* So the Green Bay Packers are 9-0 and have won 15 games in a row going back to last season after a 45-7 win over the rival Vikings on Monday. And what was the water cooler talk coming out of that lopsided contest? The man crush that the ESPN announcers have on Packers QB Aaron Rodgers. There’s no question it gets old, and I sort of expected more from Jon Gruden given the acerbic style he displayed as NFL coach. When did Chucky get so soft? I’m not saying be mean or negative just for the sake of it, but how about at least being a little more critical or analytical instead of just lathering on the praise.
Also, it’s unfortunate that Rodgers has and will continue to face backlash from this. He has no control over what people say about him and, aside from that whole championship-belt celebration that inevitably rubs some folks the wrong way, seems to have handled the Brett Favre debacle and winning a Super Bowl about as well as possible.

Back to Cape Town

Posted: November 17, 2011 by shawnfury in Uncategorized
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In February, hopefully about two days before a major storm dumps 16 inches of snow on New York City and sends temperatures plummeting to -5, I’ll fly to sunny Cape Town, South Africa for a two-week stay with my wife’s family.

Louise will fly there three weeks ahead of me, giving her five weeks with the family she left 12 years ago, on a trip to the United States she figured would last maybe a year.

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Matt's stands on its side - amazing.

This week, I wound up embroiled in a stuffed-burger controversy. Embroiled. As in broiled, a method of cooking. See what I did there?

Anyway, two establishments in the same southern section of Minneapolis – Matt’s Bar and 5-8 Club – both claim to have invented the Juicy Lucy or the Jucy Lucy, a hamburger with cheese on the inside. Notice the difference in spelling? That’s right – they can’t even agree on that. (Apparently, they’ve made up trash-talking shirts, too, their passive-aggressive, fashion-forward way of extending the battle.) They’re like the Hatfields and McCoys of ground beef.

Oddly, I’d never tried either version in any of my maybe 100 trips to the Twin Cities. That drought ended Monday with a trip to Matt’s. Why Matt’s? Because my buddy used to live in that neighborhood and he suggested it. Simple as that. The rub is that some other friends went the opposite direction the day before, hitting up 5-8.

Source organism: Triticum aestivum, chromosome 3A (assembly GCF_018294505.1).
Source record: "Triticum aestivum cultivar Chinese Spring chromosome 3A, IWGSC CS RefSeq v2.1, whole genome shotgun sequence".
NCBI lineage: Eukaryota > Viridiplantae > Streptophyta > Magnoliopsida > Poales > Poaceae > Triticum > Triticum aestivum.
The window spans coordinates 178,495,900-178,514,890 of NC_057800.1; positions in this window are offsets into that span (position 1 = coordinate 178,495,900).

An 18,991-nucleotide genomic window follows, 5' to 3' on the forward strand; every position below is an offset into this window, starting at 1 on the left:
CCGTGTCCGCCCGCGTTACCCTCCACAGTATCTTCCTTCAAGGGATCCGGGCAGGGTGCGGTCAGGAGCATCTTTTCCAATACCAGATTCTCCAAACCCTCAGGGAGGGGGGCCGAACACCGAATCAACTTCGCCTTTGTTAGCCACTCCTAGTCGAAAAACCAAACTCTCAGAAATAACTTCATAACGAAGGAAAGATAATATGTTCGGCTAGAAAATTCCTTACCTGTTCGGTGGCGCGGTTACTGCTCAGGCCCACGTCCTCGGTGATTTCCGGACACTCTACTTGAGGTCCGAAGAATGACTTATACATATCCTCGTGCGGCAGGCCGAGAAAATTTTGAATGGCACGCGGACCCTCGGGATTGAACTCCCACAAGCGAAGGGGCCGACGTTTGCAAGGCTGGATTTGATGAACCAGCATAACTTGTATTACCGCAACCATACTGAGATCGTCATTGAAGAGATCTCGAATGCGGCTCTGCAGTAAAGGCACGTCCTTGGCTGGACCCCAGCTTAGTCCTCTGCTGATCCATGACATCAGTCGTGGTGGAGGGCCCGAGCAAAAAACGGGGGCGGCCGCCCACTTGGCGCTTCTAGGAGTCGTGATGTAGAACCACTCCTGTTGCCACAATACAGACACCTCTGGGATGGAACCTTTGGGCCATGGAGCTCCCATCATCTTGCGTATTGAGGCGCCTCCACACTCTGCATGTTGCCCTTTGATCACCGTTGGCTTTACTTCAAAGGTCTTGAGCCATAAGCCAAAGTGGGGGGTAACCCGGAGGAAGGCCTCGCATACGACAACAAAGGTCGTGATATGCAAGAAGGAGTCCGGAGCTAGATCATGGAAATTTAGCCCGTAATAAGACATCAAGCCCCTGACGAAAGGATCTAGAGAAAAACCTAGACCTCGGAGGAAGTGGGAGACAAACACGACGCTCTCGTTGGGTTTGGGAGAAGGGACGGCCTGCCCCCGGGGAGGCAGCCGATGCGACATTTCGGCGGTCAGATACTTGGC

It was good, they said, good enough to order again, but not good enough to go out of your way to do so. I was armed with this information when I entered Matt’s, which looks and smells like every bar and grill in Green Bay, Wis., circa 1962. At least, that’s what I imagine how Titletown looked during the Vince Lombardi era. Wood paneling. Gaudy duck decorations. Neon PBR signs under dim lighting. Flat-screen TVs. OK, so maybe not that last one, but you get the purposely outdated picture. (Related note: What a racket it is to run a dive bar – you never have to update the decor. In fact, it’s frowned upon. Genius.)

There are also many, many burger awards – excellence in meat – hanging on the walls. (Way better than any diploma, by the way.)

So let’s get down to it: The Jucy Lucy was … good. Maybe even very good. But not life-changing or transcendent. Plan white bun. Pickles. Ketchup. And hamburger filled with scorching hot cheese. To me, that was more amazing than the flavor.

What kind of cheese turns so liquid when melted? There wasn’t a hint of clumping or burning. And how does it stay contained in the meat without dripping out prematurely? Yes, in my weird opinion, the Jucy Lucy is a miracle of physics more than a culinary wonder.

Maybe I chose the wrong restaurant – perhaps 5-8 Club really is superior in the way it wraps meat around (assorted) cheese(s). But people swear by them both, meaning it’s just as likely that the rival joints are essentially the same, the burger battle a draw.

Two days later I was in Athens, Ga., a spectacular college town (more on that next week) that also boasts a locally acclaimed stuffer-burger joint.

The point: The more cheese-injected, grilled meat the better. Let’s raise our burgers in a toast to Matt’s AND 5-8 Club. You came up with a delicious idea at roughly the same time (it’s not like you cured cancer) and we’re all better (if closer to dying) for it. Well done, er, medium well.